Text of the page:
Published by Oxford University Press, this new study has indicated what many anti-tobacco experts have been insisting on for years: smoking is not a consequence of teen vaping, but rather its likely entirely attributable to a pre-existing propensity to smoke.
“My study accounts for this pre-existing propensity to use tobacco using advanced statistics, and shows that e-cigarette use has little to no effect on conventional smoking.” Arielle Selya
Conducted by researchers in the US, where panic surrounding teen vaping is ever expanding, the study examined the relationship between vaping and cigarette smoking using statistical modelling to adjust rigorously for 14 shared risk factors. The risk factors included parental education and smoking, peer smoking, impulsivity, delinquent behavior, mood disorders and the use of alcohol, marijuana, and/or illicit substances. Data were extracted from 2015 and 2016 surveys on 8th and 10th graders across the US.
The results indicated that prior to adjusting for the nominated shared risk factors, those who had ever used an e-cigarette were approximately 17 times more likely to have ever smoked or be currently smoking regular cigarettes. Similarly, prior to adjusting for the same shared risk factors, respondents who had never used e-cigarettes were 22 times more likely to have ever smoked smoked and 16 times more likely to be currently smoking.
“After accounting for the propensity for using e-cigarettes based on 14 risk factors, both lifetime and current e-cigarette use significantly increased the risk of ever smoking a conventional cigarette (OR = 2.49, 95% CI = 1.77 to 3.51; OR = 2.32, 95% CI = 1.66 to 3.25, respectively). However, lifetime (OR = 2.17, 95% CI = 0.62 to 7.63) and current e-cigarette use (OR = 0.95, 95% CI = 0.55 to 1.63) did not significantly increase the risk of current conventional cigarette smoking,” said the study authors.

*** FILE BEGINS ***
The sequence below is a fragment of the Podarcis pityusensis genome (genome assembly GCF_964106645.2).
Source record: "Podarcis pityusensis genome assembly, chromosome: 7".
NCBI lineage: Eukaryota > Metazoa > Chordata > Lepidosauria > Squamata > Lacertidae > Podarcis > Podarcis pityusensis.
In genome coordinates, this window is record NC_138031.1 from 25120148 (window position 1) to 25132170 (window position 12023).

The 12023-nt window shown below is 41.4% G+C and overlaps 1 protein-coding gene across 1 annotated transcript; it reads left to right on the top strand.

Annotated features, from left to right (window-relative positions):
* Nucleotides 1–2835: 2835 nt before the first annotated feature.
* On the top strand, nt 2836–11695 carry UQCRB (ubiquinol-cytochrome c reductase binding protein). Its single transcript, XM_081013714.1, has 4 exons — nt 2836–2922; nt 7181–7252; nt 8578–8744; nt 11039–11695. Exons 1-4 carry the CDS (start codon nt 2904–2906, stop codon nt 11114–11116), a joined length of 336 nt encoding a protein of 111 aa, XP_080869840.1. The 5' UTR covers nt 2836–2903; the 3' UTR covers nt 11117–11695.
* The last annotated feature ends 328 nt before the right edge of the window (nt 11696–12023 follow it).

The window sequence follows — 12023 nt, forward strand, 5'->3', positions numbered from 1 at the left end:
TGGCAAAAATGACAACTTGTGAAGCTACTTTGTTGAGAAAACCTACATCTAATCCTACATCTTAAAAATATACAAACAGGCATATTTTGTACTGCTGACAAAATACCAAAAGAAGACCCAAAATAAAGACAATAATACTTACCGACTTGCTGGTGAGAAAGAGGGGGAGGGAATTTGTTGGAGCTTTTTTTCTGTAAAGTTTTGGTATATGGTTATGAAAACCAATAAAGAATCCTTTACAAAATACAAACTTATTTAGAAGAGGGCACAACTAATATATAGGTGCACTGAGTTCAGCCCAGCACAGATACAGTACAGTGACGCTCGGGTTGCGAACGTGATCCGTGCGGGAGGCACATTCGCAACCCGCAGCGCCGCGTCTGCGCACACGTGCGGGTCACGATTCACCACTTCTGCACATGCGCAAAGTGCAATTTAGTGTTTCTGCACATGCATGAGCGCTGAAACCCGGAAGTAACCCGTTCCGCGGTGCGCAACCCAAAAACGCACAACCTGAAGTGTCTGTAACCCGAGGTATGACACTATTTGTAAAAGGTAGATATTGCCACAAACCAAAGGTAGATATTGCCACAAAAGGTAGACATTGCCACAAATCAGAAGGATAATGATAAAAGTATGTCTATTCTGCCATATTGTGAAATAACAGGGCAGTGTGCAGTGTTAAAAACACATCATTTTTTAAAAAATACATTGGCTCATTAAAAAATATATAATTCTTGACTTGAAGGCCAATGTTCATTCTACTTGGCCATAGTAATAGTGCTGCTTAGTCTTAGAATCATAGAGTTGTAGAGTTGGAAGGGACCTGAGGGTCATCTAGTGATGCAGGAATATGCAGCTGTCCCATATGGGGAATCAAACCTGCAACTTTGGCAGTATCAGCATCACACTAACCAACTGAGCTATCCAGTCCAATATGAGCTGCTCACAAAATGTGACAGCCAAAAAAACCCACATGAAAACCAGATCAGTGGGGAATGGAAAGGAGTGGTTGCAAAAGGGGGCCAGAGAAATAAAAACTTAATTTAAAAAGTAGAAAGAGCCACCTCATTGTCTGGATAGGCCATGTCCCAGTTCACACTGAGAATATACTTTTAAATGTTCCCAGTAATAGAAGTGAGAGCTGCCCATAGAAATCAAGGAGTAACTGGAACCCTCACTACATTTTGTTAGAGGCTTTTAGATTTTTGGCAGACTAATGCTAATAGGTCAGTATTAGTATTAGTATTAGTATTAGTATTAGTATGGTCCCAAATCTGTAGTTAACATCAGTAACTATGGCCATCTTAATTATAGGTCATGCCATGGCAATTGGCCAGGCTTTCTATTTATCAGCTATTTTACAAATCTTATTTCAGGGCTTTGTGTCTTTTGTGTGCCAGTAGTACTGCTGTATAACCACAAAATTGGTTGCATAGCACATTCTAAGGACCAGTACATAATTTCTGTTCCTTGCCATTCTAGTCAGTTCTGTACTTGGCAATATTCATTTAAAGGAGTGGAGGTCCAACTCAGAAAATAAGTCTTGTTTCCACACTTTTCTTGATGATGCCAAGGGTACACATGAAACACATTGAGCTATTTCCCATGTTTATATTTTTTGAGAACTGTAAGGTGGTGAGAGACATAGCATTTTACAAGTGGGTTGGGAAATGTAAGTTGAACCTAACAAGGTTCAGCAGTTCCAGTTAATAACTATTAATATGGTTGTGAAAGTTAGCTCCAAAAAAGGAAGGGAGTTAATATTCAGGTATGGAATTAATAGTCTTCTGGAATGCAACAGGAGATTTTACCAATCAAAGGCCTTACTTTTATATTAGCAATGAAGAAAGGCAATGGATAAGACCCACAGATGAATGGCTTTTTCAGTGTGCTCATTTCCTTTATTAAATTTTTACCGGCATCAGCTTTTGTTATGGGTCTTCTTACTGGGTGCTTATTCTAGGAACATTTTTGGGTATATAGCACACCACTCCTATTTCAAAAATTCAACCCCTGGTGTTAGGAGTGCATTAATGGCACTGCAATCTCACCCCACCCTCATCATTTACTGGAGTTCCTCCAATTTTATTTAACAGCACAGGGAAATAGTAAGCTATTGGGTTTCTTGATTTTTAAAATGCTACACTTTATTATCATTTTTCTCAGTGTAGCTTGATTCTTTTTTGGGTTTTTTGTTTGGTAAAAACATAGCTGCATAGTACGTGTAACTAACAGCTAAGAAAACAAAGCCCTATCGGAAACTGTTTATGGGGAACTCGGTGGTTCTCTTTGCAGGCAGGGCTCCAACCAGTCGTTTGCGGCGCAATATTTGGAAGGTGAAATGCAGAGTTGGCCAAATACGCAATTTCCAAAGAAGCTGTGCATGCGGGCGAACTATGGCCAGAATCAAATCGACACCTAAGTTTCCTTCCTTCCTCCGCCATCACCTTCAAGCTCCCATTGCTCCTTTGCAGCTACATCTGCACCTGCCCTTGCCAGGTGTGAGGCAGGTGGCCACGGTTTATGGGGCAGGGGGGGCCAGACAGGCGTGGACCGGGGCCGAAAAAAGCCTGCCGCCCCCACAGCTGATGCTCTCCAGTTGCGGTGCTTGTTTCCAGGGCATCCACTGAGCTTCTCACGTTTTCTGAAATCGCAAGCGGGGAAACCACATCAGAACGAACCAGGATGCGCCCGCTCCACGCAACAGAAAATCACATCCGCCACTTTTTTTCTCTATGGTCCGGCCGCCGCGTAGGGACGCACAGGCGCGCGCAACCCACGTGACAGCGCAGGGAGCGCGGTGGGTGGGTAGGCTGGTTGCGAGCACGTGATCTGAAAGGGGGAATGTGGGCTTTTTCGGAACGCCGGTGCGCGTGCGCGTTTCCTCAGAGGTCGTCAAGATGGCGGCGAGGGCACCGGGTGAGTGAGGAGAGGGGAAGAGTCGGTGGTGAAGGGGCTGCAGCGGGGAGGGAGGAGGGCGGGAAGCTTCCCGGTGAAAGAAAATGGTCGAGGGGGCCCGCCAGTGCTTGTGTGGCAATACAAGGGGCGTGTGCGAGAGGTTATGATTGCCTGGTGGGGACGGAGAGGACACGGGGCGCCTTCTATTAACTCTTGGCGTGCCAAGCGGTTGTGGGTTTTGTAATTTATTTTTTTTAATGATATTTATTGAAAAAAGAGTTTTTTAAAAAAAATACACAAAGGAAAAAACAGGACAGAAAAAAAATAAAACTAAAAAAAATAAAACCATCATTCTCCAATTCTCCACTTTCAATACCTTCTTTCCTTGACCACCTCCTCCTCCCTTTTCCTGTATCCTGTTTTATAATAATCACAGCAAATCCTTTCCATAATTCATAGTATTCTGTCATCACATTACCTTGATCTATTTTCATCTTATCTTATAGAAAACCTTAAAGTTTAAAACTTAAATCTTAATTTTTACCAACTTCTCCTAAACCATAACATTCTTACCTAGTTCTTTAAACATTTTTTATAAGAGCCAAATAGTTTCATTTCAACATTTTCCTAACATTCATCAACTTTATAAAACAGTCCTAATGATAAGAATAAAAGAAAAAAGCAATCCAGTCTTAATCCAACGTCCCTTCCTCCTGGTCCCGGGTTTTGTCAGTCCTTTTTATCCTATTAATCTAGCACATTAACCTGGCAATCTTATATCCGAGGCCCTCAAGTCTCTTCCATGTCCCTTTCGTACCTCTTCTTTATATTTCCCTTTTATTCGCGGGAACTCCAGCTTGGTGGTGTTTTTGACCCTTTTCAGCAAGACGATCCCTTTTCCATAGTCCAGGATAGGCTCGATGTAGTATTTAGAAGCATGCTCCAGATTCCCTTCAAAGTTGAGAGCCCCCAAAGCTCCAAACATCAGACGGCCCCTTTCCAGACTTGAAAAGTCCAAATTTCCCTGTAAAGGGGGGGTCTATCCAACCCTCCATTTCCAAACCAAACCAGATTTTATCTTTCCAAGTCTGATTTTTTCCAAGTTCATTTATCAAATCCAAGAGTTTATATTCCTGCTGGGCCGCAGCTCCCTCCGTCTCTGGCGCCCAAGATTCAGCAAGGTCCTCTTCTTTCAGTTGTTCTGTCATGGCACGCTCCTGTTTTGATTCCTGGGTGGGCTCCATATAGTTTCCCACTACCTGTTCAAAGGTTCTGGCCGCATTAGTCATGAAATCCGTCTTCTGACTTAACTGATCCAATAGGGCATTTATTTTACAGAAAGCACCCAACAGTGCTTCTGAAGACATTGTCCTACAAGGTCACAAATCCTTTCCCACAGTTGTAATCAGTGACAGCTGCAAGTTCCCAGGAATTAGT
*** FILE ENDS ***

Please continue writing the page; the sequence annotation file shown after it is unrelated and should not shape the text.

The risk factors that lead to teen smoking, also lead to teen vaping
The study concluded that e-cigarette use does not seem to be associated with current and continued smoking, rather the link between the two stems from the shared risk factors.
“It is very difficult statistically to tease apart the pure effects of e-cigarettes from that of other shared risk factors, when looking at the impacts on conventional cigarette smoking,” said study author, Arielle Selya.
“My study accounts for this pre-existing propensity to use tobacco using advanced statistics, and shows that e-cigarette use has little to no effect on conventional smoking. Further research should be conducted to handle this issue very carefully, and current recommendations and policies about e-cigarettes should be re-evaluated,” concluded Selya.
Read Further: Medical Press
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